Compliance with climate change agreements

the constraints of consumption

Paul G. Harris, Taedong Lee

Research output: Contribution to journalArticle

1 Citation (Scopus)

Abstract

The Kyoto Protocol required most developed countries collectively to reduce their greenhouse gas (GHG) emissions about 5% below 1990 levels by 2012. Despite the binding nature of each country’s emissions-limitation target, levels of compliance varied greatly. What explains this variation in compliance? This article shows that the amount of material consumption within each country may contribute to answering this question. Using cross-sectional time-series data analysis for 36 Annex I (developed) countries from 2000 to 2012 and controlling for a range of domestic and international factors, quantitative analysis shows that compliance with emissions targets is least likely to be realized in countries with higher levels of consumption. This tendency has vitally important implications for agreements on future emissions limitations because those agreements must include more of the large developing countries that are intent on raising their own citizens’ consumption toward levels in the developed world. Without addressing consumption behaviors and the policy implications thereof, adequately mitigating GHG pollution in the future, notably through the 2015 Paris Agreement, will be extremely difficult.

Original languageEnglish
Pages (from-to)779-794
Number of pages16
JournalInternational Environmental Agreements: Politics, Law and Economics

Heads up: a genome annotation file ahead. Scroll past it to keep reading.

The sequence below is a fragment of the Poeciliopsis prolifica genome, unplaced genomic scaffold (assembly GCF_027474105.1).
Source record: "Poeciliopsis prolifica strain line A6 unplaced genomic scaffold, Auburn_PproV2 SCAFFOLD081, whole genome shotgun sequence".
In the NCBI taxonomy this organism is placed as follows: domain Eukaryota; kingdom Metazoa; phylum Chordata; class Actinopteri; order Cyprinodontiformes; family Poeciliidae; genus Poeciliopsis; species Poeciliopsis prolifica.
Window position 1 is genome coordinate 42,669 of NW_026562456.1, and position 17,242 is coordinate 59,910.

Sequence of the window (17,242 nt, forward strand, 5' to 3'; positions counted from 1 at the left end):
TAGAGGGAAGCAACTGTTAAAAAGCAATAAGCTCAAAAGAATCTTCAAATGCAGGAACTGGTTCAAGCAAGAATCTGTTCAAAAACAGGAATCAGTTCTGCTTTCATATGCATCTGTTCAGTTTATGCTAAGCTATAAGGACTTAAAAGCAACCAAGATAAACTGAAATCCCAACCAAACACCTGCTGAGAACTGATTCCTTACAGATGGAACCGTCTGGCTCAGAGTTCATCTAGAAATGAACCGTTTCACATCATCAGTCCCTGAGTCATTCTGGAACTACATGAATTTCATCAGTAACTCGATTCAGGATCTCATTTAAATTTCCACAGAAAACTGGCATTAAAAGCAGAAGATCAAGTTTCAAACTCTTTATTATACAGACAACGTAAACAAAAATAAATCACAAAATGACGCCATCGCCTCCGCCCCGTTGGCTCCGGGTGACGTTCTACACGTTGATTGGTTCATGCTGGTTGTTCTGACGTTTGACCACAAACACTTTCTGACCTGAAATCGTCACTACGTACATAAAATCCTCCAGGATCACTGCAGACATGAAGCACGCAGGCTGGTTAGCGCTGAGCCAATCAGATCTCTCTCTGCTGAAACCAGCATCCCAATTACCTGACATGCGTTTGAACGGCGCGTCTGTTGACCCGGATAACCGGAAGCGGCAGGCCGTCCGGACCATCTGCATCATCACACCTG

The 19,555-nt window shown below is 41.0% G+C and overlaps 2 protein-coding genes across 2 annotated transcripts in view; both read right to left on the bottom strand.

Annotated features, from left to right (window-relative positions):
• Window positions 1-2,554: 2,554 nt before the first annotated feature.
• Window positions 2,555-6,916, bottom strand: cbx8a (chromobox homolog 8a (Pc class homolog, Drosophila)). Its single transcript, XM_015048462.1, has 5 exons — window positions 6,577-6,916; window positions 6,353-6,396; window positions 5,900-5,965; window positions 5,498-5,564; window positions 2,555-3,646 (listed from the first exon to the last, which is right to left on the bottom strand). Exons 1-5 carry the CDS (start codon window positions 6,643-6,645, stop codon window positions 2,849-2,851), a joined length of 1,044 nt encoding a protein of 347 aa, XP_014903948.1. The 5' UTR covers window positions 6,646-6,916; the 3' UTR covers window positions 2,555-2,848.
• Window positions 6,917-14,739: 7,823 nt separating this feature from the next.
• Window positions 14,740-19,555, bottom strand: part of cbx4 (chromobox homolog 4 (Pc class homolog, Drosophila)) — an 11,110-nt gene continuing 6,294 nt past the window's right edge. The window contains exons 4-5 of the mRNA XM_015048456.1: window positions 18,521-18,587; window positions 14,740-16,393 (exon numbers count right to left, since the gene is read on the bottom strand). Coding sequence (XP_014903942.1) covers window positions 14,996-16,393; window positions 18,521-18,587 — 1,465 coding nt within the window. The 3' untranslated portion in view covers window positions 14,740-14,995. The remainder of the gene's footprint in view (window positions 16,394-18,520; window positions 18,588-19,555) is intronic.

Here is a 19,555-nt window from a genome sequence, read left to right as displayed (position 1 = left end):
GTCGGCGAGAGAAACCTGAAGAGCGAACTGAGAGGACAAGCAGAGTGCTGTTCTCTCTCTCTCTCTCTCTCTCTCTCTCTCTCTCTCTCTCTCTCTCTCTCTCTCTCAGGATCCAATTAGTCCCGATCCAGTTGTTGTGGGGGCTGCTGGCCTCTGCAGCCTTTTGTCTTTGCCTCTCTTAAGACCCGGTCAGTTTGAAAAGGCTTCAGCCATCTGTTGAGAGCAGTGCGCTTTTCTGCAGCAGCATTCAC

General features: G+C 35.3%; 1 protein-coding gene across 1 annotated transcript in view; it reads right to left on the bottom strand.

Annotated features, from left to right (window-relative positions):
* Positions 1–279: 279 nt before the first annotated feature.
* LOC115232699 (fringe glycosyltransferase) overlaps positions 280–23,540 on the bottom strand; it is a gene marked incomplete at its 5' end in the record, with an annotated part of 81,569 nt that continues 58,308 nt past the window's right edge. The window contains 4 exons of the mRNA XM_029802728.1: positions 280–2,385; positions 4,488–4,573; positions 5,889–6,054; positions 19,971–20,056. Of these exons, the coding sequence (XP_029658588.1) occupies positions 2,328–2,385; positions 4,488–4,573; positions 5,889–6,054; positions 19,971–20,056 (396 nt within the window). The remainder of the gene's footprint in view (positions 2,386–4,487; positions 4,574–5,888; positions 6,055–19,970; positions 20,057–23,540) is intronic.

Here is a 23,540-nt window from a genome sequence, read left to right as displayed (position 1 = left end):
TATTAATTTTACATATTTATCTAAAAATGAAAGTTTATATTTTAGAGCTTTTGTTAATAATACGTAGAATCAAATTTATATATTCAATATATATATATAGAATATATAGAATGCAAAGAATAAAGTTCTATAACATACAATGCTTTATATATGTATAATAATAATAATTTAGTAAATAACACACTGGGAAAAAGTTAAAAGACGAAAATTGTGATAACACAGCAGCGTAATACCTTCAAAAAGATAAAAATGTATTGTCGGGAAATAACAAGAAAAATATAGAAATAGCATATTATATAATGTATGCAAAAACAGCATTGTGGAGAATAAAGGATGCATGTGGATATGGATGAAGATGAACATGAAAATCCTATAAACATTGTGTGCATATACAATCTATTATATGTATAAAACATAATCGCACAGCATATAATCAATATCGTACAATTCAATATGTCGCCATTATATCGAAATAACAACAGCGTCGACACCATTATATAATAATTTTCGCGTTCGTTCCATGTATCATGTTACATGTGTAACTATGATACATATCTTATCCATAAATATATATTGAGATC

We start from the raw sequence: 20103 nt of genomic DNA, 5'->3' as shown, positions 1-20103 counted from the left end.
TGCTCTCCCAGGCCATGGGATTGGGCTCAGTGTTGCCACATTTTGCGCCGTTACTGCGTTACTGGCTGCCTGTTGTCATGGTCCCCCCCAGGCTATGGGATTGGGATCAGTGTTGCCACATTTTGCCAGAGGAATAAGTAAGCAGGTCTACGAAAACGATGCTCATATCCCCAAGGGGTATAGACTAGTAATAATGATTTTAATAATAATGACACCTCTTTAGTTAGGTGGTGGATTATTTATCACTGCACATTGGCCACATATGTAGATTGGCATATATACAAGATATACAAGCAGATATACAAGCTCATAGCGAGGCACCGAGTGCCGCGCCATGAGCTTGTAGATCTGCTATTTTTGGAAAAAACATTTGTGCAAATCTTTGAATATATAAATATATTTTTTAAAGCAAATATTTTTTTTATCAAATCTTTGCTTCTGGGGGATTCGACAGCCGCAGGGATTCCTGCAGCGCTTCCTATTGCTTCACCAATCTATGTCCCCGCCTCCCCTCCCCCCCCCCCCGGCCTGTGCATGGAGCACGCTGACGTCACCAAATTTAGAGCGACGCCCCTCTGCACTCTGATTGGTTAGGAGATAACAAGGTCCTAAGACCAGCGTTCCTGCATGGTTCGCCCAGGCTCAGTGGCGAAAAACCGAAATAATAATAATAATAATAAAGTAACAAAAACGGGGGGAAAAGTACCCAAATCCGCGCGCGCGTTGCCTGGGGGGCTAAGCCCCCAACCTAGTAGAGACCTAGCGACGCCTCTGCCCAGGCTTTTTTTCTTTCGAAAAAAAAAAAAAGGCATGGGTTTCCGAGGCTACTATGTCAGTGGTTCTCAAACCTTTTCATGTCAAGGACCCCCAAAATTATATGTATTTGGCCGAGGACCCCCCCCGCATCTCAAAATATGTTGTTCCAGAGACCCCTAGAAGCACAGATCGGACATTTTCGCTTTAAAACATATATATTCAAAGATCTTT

Volume17
Issue number6
DOIs
Publication statusPublished - 2017 Dec 1

Fingerprint

climate change
Kyoto Protocol
time series analysis
consumption behavior
data analysis
developing country
citizen
Climate change
Developed countries
Time series data
Question answering
Pollution
Greenhouse gas emissions
Developing countries
Quantitative analysis
International factors
Policy implications
Consumption behavior
Greenhouse gases

All Science Journal Classification (ASJC) codes

  • Economics and Econometrics
  • Political Science and International Relations
  • Law

Cite this

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abstract = "The Kyoto Protocol required most developed countries collectively to reduce their greenhouse gas (GHG) emissions about 5{\%} below 1990 levels by 2012. Despite the binding nature of each country’s emissions-limitation target, levels of compliance varied greatly. What explains this variation in compliance? This article shows that the amount of material consumption within each country may contribute to answering this question. Using cross-sectional time-series data analysis for 36 Annex I (developed) countries from 2000 to 2012 and controlling for a range of domestic and international factors, quantitative analysis shows that compliance with emissions targets is least likely to be realized in countries with higher levels of consumption. This tendency has vitally important implications for agreements on future emissions limitations because those agreements must include more of the large developing countries that are intent on raising their own citizens’ consumption toward levels in the developed world. Without addressing consumption behaviors and the policy implications thereof, adequately mitigating GHG pollution in the future, notably through the 2015 Paris Agreement, will be extremely difficult.",
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Compliance with climate change agreements : the constraints of consumption. / Harris, Paul G.; Lee, Taedong.

In: International Environmental Agreements: Politics, Law and Economics, Vol. 17, No. 6, 01.12.2017, p. 779-794.

Research output: Contribution to journalArticle

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